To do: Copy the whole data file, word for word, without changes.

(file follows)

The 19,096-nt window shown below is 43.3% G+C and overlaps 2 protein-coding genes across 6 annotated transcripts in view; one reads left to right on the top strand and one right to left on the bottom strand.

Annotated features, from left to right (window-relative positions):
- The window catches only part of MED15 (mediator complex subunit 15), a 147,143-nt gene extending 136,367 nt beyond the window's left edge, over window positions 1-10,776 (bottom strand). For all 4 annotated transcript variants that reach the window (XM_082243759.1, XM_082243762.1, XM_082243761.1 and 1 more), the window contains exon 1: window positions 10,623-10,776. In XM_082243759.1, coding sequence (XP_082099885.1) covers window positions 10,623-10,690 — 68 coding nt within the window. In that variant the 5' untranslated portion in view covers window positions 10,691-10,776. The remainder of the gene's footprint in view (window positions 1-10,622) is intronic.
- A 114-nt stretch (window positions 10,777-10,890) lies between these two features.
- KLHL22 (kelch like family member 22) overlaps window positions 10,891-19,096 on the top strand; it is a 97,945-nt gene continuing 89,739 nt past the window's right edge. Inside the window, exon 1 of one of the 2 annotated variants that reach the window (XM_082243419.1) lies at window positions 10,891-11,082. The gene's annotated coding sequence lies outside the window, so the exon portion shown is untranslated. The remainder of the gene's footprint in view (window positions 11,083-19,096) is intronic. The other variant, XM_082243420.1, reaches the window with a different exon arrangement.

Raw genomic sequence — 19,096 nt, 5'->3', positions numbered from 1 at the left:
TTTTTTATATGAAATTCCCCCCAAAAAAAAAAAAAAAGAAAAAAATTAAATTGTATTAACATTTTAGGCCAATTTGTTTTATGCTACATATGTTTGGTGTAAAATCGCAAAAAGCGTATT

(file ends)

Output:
The 19,096-nt window shown below is 43.3% G+C and overlaps 2 protein-coding genes across 6 annotated transcripts in view; one reads left to right on the top strand and one right to left on the bottom strand.

Annotated features, from left to right (window-relative positions):
- The window catches only part of MED15 (mediator complex subunit 15), a 147,143-nt gene extending 136,367 nt beyond the window's left edge, over window positions 1-10,776 (bottom strand). For all 4 annotated transcript variants that reach the window (XM_082243759.1, XM_082243762.1, XM_082243761.1 and 1 more), the window contains exon 1: window positions 10,623-10,776. In XM_082243759.1, coding sequence (XP_082099885.1) covers window positions 10,623-10,690 — 68 coding nt within the window. In that variant the 5' untranslated portion in view covers window positions 10,691-10,776. The remainder of the gene's footprint in view (window positions 1-10,622) is intronic.
- A 114-nt stretch (window positions 10,777-10,890) lies between these two features.
- KLHL22 (kelch like family member 22) overlaps window positions 10,891-19,096 on the top strand; it is a 97,945-nt gene continuing 89,739 nt past the window's right edge. Inside the window, exon 1 of one of the 2 annotated variants that reach the window (XM_082243419.1) lies at window positions 10,891-11,082. The gene's annotated coding sequence lies outside the window, so the exon portion shown is untranslated. The remainder of the gene's footprint in view (window positions 11,083-19,096) is intronic. The other variant, XM_082243420.1, reaches the window with a different exon arrangement.

Raw genomic sequence — 19,096 nt, 5'->3', positions numbered from 1 at the left:
TTTTTTATATGAAATTCCCCCCAAAAAAAAAAAAAAAGAAAAAAATTAAATTGTATTAACATTTTAGGCCAATTTGTTTTATGCTACATATGTTTGGTGTAAAATCGCAAAAAGCGTATT